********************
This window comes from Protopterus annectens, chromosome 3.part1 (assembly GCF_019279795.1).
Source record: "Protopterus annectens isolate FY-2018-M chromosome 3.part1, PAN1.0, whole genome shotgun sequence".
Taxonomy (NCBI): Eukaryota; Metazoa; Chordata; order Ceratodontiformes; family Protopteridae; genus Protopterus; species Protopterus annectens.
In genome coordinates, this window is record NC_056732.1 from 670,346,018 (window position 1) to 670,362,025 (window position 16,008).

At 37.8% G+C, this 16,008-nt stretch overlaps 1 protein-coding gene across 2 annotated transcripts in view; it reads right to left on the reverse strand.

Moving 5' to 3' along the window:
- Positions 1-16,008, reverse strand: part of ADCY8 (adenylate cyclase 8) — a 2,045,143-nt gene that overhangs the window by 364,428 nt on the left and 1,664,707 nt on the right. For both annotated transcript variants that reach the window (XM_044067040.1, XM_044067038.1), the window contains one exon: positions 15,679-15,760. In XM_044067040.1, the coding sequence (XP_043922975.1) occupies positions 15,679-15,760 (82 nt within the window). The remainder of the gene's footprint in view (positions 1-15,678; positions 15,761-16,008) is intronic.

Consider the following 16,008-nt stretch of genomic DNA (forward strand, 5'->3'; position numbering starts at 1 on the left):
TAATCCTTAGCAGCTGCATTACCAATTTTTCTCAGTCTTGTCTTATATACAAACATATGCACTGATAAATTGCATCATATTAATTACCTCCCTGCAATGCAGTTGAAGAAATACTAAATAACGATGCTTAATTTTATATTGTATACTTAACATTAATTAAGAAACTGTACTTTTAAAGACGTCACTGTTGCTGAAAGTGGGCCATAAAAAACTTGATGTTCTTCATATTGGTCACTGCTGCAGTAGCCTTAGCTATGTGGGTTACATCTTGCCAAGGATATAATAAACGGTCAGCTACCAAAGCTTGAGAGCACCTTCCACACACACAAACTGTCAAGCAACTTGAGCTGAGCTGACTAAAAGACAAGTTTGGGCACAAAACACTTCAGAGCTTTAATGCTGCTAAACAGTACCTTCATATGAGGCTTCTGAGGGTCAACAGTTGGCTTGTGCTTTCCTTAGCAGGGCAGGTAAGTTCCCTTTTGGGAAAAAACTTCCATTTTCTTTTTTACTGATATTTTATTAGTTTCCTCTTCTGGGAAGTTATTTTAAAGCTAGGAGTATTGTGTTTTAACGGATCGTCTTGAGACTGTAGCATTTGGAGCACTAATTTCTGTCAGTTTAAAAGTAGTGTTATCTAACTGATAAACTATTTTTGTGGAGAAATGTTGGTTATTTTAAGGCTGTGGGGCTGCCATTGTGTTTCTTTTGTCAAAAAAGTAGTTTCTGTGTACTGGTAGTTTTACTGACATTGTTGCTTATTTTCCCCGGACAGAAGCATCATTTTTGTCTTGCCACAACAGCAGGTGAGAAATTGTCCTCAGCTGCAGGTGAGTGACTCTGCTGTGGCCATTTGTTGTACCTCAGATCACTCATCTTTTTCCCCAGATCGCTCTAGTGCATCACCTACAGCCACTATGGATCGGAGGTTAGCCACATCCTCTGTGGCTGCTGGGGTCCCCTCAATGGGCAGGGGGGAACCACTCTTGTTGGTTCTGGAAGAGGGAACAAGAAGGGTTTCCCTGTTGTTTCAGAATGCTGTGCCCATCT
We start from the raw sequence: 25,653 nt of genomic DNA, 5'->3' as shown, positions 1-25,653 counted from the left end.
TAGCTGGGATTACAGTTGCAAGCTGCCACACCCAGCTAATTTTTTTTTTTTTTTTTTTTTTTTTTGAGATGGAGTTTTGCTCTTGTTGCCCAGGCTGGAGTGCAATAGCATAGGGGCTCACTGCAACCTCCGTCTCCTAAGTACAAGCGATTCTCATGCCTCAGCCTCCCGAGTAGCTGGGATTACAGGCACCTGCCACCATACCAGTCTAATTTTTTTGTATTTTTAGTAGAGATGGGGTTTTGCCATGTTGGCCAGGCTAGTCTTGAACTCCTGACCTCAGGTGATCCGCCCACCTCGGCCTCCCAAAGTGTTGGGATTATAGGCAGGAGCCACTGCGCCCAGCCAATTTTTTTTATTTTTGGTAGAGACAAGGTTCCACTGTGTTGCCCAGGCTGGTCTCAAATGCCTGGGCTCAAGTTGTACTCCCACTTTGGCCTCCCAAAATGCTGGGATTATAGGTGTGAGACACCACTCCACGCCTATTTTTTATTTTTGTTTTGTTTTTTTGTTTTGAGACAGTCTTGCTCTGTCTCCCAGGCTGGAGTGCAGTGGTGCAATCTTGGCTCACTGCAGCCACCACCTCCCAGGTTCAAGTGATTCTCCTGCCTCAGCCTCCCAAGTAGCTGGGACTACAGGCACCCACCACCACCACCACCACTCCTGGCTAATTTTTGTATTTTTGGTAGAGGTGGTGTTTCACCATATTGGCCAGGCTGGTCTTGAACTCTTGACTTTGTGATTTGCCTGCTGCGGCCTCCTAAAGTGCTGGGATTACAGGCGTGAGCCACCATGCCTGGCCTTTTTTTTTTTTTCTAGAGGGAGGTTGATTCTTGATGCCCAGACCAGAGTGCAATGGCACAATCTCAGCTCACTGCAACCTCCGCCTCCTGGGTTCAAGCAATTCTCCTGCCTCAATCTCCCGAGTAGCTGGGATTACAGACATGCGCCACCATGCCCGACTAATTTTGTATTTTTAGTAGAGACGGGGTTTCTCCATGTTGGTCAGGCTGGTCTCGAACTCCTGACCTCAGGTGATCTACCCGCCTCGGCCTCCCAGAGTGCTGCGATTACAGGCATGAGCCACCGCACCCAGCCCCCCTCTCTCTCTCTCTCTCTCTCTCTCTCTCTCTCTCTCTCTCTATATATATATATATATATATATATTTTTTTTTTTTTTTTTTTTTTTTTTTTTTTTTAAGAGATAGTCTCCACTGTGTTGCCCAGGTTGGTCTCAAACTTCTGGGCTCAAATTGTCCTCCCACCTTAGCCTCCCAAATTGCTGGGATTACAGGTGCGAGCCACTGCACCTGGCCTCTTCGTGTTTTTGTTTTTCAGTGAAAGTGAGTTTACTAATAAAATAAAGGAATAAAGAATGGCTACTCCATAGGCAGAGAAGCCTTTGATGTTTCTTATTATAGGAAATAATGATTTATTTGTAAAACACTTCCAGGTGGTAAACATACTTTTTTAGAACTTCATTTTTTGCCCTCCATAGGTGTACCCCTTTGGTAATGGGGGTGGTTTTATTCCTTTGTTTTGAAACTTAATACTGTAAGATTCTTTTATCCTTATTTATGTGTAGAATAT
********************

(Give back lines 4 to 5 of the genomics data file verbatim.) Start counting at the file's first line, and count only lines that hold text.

In genome coordinates, this window is record NC_056732.1 from 670,346,018 (window position 1) to 670,362,025 (window position 16,008).

At 37.8% G+C, this 16,008-nt stretch overlaps 1 protein-coding gene across 2 annotated transcripts in view; it reads right to left on the reverse strand.